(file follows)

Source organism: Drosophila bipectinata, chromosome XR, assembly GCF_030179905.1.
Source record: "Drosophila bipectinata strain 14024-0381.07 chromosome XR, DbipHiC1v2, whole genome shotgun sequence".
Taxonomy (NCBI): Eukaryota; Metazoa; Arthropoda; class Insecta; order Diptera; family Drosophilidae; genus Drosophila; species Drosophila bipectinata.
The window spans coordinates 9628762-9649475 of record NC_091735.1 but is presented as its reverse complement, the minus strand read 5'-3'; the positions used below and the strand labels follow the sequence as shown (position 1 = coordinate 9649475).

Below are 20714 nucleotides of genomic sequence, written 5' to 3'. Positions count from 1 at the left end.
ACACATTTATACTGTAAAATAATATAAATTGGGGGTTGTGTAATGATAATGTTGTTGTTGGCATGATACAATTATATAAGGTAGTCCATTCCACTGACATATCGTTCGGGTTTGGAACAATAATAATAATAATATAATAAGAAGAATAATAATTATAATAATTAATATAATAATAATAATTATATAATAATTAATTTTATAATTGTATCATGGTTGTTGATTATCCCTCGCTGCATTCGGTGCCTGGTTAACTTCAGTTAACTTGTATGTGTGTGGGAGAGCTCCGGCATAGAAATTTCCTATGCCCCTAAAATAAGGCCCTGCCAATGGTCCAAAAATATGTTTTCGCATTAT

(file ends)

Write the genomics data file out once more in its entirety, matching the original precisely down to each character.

Source organism: Drosophila bipectinata, chromosome XR, assembly GCF_030179905.1.
Source record: "Drosophila bipectinata strain 14024-0381.07 chromosome XR, DbipHiC1v2, whole genome shotgun sequence".
Taxonomy (NCBI): Eukaryota; Metazoa; Arthropoda; class Insecta; order Diptera; family Drosophilidae; genus Drosophila; species Drosophila bipectinata.
The window spans coordinates 9628762-9649475 of record NC_091735.1 but is presented as its reverse complement, the minus strand read 5'-3'; the positions used below and the strand labels follow the sequence as shown (position 1 = coordinate 9649475).

Below are 20714 nucleotides of genomic sequence, written 5' to 3'. Positions count from 1 at the left end.
ACACATTTATACTGTAAAATAATATAAATTGGGGGTTGTGTAATGATAATGTTGTTGTTGGCATGATACAATTATATAAGGTAGTCCATTCCACTGACATATCGTTCGGGTTTGGAACAATAATAATAATAATATAATAAGAAGAATAATAATTATAATAATTAATATAATAATAATAATTATATAATAATTAATTTTATAATTGTATCATGGTTGTTGATTATCCCTCGCTGCATTCGGTGCCTGGTTAACTTCAGTTAACTTGTATGTGTGTGGGAGAGCTCCGGCATAGAAATTTCCTATGCCCCTAAAATAAGGCCCTGCCAATGGTCCAAAAATATGTTTTCGCATTAT